How Grand Valley State’s free tuition plan stacks up

The Michigan university's pitch to families making less than $50,000 could help students overcome one of the biggest barriers to enrolling.

Students whose families earn less than $50,000 and live in specific counties in Michigan will have their courses paid for if they attend Grand Valley State University.

The public university located just outside of Grand Rapids announced on Monday it would be offering free tuition to first-time students who meet that criteria and a few other minor income determinants starting with the 2021 fall semester.

University officials say its Grand Valley Pledge, which is similar to other offerings nationwide by some college and universities, will remove a huge barrier to higher education for underserved populations in and around western and central Michigan.

“It is another way of assuring that we create opportunity and advance equity in the communities in which we live and teach, as well as inspire a broader movement of making higher education accessible to all,” said GVSU President Philomena Mantella.

Grand Valley State is offering the program to students who are from counties where it has campuses: Kent, Ottawa, Muskegon, Grand Traverse, Calhoun and Wayne. It says it will use FAFSA information to determine eligibility, which will include assets such as bank account balances, net worth of investments and current businesses or investment farms.

If students do meet those criteria, they will be eligible. The program is only for bachelor’s degree-seeking undergraduates and does not cover those transferring in. They must enroll in at least 12 credit hours to qualify.

“We wanted to make it as simple as possible,” said Michelle Rhodes, associate vice president for Financial Aid, who noted the program alleviates the complexities of filling out several financial aid forms. “Students who meet the financial criteria according to the Free Application for Federal Student Aid (FAFSA) will have their tuition covered for the four years they are at Grand Valley.”

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One of the key pieces, the university notes, is that students who “qualify for aid in excess of tuition can use those funds to cover other costs,” such as books, housing or dining.

The cost of tuition at Grand Valley State is just over $13,000 for in-state students. Room and board can run around $9,000, though the majority of its students – around 72% – live off campus. According to U.S. News and World Report statistics, more than 50% of full-time undergrads at GVSU were given financial aid but only 20% had that need fully met. The Pledge program undoubtedly will change that and in the process, help the university maintain its strategic enrollment goals.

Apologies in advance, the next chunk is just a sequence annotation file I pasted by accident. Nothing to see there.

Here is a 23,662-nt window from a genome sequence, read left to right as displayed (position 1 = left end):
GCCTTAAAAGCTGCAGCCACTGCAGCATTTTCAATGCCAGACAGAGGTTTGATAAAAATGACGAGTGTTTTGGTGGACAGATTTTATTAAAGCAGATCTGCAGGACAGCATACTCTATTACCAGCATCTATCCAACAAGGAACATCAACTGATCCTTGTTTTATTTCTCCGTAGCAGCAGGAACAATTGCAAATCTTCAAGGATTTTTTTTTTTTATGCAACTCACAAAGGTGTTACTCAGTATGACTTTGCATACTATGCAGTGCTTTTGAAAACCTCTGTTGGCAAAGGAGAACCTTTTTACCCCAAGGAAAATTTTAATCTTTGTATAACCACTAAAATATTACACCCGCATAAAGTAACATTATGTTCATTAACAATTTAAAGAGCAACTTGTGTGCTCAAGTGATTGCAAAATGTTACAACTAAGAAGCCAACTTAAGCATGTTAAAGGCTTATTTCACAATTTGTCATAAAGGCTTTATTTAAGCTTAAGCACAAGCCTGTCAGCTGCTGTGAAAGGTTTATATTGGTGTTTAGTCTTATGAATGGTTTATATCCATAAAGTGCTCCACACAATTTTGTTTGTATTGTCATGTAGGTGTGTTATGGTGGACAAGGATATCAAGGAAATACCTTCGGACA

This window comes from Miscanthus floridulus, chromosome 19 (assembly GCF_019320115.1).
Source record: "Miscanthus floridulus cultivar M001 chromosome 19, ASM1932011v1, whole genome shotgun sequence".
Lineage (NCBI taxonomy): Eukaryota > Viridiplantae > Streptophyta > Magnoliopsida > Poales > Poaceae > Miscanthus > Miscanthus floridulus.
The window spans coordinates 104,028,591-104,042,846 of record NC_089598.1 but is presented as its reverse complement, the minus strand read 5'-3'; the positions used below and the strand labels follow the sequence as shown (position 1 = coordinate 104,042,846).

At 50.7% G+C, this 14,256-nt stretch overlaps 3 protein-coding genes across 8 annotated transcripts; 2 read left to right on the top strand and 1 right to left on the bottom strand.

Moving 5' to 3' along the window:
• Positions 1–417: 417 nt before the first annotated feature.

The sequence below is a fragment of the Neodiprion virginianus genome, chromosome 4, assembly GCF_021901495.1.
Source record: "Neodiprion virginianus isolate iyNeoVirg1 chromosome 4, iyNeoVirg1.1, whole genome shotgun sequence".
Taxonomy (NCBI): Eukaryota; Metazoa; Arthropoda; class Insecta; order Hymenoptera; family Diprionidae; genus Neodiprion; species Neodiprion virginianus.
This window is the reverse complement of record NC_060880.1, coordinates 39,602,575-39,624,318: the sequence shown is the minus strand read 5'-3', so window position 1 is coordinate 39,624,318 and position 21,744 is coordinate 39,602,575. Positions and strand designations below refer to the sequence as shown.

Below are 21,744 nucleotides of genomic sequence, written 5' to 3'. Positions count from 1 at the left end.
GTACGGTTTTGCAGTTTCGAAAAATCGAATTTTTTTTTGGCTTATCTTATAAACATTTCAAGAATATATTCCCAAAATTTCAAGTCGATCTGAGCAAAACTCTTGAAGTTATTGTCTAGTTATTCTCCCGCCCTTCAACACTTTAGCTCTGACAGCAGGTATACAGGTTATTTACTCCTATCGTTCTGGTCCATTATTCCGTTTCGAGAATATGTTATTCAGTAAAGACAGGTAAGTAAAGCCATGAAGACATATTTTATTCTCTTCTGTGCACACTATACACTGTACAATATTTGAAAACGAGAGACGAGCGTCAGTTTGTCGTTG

“This is a great start to eliminating equity gaps at GVSU,” said B. Donta Truss, vice president for Enrollment Development and Educational Outreach.

Grand plan is one of many to ensure future for students

Grand Valley’s plan is not new, but its Pledge should help families who have been hard hit financially during the COVID-19 pandemic. Some students have had to delay or abandon plans to attend colleges and universities for a variety of reasons, including tuition costs.

Many institutions, including some of the most elite universities – Harvard, MIT, Yale and Stanford, for example – offer some form of free tuition to students in need. Even states have jumped on board in recent years, with New York providing free four-year tuition to families making less than $125,000 who enroll in the State University of New York system, and Indiana, which offers free four-year tuition to participating institutions but based on a number of factors including family size (for example, the family-of-three threshold would be just under  $41,000.)

Across the country, there are many states that offer free tuition at two-year institutions, including Maryland, Tennessee and Rhode Island.

The state of Michigan in fact has launched two programs during the pandemic to offer students 25 and over free tuition through its Reconnect Program to attend colleges in districts where they live and a free program for first responders. The University of Michigan allows students of families who make less than $65,000 with assets below $50,000 free tuition.

The most high-profile has been California, whose college promise initiative expanded a year ago to include two full years for all first-time students.

President Joe Biden, in his election plan, said he would like to ensure that all of those who attend community colleges in the future will be able to do so tuition-free through a partnership plan where the federal government would cover 75% of costs and states the other 25%. In turn, those who attend two-year colleges would then be able to fully transfer those credits to four-year institutions without additional penalties, fees or costs.

The President also wants to piggyback on the State University of New York idea and offer free tuition to four-year institutions for those whose families earn less than $125,000. That, in turn, not only would make college affordable to millions of future students but also would not saddle them with a lot of debt once they’ve complete their degrees.

Chris Burt
Chris Burt
Chris is a reporter and associate editor for University Business and District Administration magazines, covering the entirety of higher education and K-12 schools. Prior to coming to LRP, Chris had a distinguished career as a multifaceted editor, designer and reporter for some of the top newspapers and media outlets in the country, including the Palm Beach Post, Sun-Sentinel, Albany Times-Union and The Boston Globe. He is a graduate of Northeastern University.

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